“It’s made my mum very ill. She’s extremely stressed. And we’ve wasted a lot of time and money trying to sort it out.

“I can’t really highlight enough… the incompetence of not having enough hotel rooms for travellers coming back.”

She and others have also criticised Corporate Travel Management (CTM) the private company contracted to manage hotel bookings, with many saying they have struggled to get through on the phone.

Nic Bowler and his family are facing similar challenges. They have already had to move their flights back a week but they still have not secured any quarantine accommodation and do not know if they will be out in time for Christmas.

“I fully understand it’s a pandemic, I fully understand that things change,” he said.

“But the process that the government has prescribed is just not fit for purpose, and it is stressful because it really is eating into family time.”

While there are in excess of 4,000 quarantine rooms available, the system is not as large as it was during the summer when more countries were on the red list.

The Arora Hotel group at that time provided around 2,500 rooms in eight different hotels but is currently only offering around 1,500 rooms across three hotels.

Founder and chairman Surinder Arora said that it took a huge effort from his staff to get these hotels prepared and ready in just a few days following the sudden announcement last week.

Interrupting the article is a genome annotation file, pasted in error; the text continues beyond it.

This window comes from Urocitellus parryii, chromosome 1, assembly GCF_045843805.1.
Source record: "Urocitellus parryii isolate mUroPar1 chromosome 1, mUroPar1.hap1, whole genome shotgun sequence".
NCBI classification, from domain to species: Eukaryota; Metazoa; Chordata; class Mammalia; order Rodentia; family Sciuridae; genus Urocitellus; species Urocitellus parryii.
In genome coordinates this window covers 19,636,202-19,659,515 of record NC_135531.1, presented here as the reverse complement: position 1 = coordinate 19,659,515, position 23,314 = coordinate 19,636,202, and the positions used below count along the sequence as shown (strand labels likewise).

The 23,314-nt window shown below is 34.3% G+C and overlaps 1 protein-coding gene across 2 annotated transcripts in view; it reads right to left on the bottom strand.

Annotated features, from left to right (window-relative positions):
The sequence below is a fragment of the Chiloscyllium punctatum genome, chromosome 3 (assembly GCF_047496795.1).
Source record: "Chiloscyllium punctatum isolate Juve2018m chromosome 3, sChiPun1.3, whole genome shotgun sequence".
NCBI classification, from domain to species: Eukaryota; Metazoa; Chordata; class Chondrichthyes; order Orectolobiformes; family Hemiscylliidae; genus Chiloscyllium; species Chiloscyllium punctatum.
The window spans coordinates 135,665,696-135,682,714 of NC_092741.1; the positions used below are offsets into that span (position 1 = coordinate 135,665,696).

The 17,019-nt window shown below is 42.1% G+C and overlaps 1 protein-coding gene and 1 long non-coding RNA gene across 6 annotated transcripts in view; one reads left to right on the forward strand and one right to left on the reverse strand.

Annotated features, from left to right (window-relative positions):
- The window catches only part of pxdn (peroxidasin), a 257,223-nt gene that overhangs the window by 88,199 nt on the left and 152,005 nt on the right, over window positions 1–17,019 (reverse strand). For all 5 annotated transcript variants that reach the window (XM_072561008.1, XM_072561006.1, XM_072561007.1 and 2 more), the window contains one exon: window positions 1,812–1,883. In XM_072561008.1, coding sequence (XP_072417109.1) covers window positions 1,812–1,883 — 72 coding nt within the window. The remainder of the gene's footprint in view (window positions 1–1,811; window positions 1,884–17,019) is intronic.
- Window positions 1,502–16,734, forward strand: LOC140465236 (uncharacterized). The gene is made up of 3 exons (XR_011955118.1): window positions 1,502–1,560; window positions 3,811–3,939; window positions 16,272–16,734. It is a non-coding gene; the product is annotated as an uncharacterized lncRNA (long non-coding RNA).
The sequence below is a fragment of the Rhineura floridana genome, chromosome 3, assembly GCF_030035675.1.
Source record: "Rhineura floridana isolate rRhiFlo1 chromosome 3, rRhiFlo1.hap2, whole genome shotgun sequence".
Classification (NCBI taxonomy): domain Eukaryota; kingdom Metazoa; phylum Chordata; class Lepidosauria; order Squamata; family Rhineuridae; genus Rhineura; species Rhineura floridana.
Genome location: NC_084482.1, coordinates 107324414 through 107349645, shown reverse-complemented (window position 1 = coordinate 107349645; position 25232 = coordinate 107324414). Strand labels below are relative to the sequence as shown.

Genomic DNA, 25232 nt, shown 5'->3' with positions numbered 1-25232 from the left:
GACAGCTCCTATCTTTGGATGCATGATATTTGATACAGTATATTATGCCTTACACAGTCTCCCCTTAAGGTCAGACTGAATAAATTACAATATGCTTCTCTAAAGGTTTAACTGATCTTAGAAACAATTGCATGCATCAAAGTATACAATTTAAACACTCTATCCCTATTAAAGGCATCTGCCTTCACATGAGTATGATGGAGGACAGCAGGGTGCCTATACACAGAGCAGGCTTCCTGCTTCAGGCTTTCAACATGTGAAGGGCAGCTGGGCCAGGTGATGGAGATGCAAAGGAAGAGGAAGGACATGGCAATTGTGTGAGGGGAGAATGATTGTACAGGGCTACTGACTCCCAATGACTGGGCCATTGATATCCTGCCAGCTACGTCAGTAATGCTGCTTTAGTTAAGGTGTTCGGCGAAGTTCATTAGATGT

“I think if you were to ask one of the big brands or one of the larger companies, they’d say to you we need at least a week or two to mobilise,” he said.

Turning a hotel around involves things like getting specialist cleaning equipment in, clearing existing bookings and massively ramping up room service capabilities.

“A lot of planning goes into it and you know, especially in the current climate when you can’t even get all your deliveries in on time, whether it be laundry, whether it be food, staffing, all those are big issues,” Mr Arora said.

A Department of Health and Social Care spokesperson said: “We are rapidly expanding hotel capacity in light of 10 counties being added to the red list, and there will be significant increases to capacity from Monday onwards.”

CTM said in a statement: “CTM is working closely with the 10 countries recently added to the red list where direct flights to the UK were initially banned.

“Frequent cancellations by airlines and the return of direct flights are also resulting in a high number of change requests from travellers returning to the UK.

“Since the recent changes to the red list implemented to slow the spread of the new Omicron variant, over 2,800 travellers have successfully booked managed quarantine.

“CTM is working closely with the Department of Health and Social Care and all relevant parties in the UK Managed Quarantine programme to ensure transfers, accommodation, testing and security are increased in line with capacity as quickly as possible.”

Labour’s Yvette Cooper said: “The government needs to sort this urgently.

“They should not be in such a chaotic situation 18 months into this pandemic when they have known all along they needed rapid contingency plans to deal with new waves of the virus or new variants.”